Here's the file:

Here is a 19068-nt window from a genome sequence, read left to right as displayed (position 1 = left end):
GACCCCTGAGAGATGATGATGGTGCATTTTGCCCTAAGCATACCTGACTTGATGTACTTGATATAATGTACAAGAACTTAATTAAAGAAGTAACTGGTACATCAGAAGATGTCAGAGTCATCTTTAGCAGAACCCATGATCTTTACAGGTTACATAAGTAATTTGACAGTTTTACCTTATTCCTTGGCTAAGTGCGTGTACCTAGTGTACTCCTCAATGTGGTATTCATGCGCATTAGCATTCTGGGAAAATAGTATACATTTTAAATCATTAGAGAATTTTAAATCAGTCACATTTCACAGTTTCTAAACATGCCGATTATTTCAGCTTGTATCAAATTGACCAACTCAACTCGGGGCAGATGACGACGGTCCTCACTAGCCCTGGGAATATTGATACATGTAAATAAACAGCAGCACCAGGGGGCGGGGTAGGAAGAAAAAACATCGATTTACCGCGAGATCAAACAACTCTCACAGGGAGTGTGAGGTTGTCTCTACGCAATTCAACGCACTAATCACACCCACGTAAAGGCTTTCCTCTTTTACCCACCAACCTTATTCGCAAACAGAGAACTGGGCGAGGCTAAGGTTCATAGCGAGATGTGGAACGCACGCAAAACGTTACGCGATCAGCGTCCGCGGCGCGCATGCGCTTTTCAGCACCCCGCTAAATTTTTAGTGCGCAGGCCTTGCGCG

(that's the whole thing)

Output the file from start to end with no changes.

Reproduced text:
Here is a 19068-nt window from a genome sequence, read left to right as displayed (position 1 = left end):
GACCCCTGAGAGATGATGATGGTGCATTTTGCCCTAAGCATACCTGACTTGATGTACTTGATATAATGTACAAGAACTTAATTAAAGAAGTAACTGGTACATCAGAAGATGTCAGAGTCATCTTTAGCAGAACCCATGATCTTTACAGGTTACATAAGTAATTTGACAGTTTTACCTTATTCCTTGGCTAAGTGCGTGTACCTAGTGTACTCCTCAATGTGGTATTCATGCGCATTAGCATTCTGGGAAAATAGTATACATTTTAAATCATTAGAGAATTTTAAATCAGTCACATTTCACAGTTTCTAAACATGCCGATTATTTCAGCTTGTATCAAATTGACCAACTCAACTCGGGGCAGATGACGACGGTCCTCACTAGCCCTGGGAATATTGATACATGTAAATAAACAGCAGCACCAGGGGGCGGGGTAGGAAGAAAAAACATCGATTTACCGCGAGATCAAACAACTCTCACAGGGAGTGTGAGGTTGTCTCTACGCAATTCAACGCACTAATCACACCCACGTAAAGGCTTTCCTCTTTTACCCACCAACCTTATTCGCAAACAGAGAACTGGGCGAGGCTAAGGTTCATAGCGAGATGTGGAACGCACGCAAAACGTTACGCGATCAGCGTCCGCGGCGCGCATGCGCTTTTCAGCACCCCGCTAAATTTTTAGTGCGCAGGCCTTGCGCG